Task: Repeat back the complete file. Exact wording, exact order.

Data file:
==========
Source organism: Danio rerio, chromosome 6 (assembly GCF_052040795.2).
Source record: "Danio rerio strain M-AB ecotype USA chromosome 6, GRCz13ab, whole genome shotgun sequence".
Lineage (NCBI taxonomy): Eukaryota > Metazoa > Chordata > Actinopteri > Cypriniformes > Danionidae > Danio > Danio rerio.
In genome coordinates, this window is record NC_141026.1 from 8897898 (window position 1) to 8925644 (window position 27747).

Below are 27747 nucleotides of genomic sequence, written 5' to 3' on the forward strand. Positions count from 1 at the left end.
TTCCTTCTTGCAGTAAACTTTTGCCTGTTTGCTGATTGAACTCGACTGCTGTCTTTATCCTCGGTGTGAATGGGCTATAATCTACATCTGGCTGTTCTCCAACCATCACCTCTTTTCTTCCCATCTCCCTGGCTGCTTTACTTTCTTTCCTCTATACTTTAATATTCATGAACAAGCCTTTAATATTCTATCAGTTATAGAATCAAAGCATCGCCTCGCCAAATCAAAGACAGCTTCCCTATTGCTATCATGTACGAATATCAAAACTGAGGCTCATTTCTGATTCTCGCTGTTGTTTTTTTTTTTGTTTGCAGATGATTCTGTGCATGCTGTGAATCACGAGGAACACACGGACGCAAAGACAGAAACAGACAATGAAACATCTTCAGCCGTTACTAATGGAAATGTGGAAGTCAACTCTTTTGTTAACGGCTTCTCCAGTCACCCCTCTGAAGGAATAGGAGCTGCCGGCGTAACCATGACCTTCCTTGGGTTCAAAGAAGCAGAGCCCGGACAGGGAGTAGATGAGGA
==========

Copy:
Source organism: Danio rerio, chromosome 6 (assembly GCF_052040795.2).
Source record: "Danio rerio strain M-AB ecotype USA chromosome 6, GRCz13ab, whole genome shotgun sequence".
Lineage (NCBI taxonomy): Eukaryota > Metazoa > Chordata > Actinopteri > Cypriniformes > Danionidae > Danio > Danio rerio.
In genome coordinates, this window is record NC_141026.1 from 8897898 (window position 1) to 8925644 (window position 27747).

Below are 27747 nucleotides of genomic sequence, written 5' to 3' on the forward strand. Positions count from 1 at the left end.
TTCCTTCTTGCAGTAAACTTTTGCCTGTTTGCTGATTGAACTCGACTGCTGTCTTTATCCTCGGTGTGAATGGGCTATAATCTACATCTGGCTGTTCTCCAACCATCACCTCTTTTCTTCCCATCTCCCTGGCTGCTTTACTTTCTTTCCTCTATACTTTAATATTCATGAACAAGCCTTTAATATTCTATCAGTTATAGAATCAAAGCATCGCCTCGCCAAATCAAAGACAGCTTCCCTATTGCTATCATGTACGAATATCAAAACTGAGGCTCATTTCTGATTCTCGCTGTTGTTTTTTTTTTTGTTTGCAGATGATTCTGTGCATGCTGTGAATCACGAGGAACACACGGACGCAAAGACAGAAACAGACAATGAAACATCTTCAGCCGTTACTAATGGAAATGTGGAAGTCAACTCTTTTGTTAACGGCTTCTCCAGTCACCCCTCTGAAGGAATAGGAGCTGCCGGCGTAACCATGACCTTCCTTGGGTTCAAAGAAGCAGAGCCCGGACAGGGAGTAGATGAGGA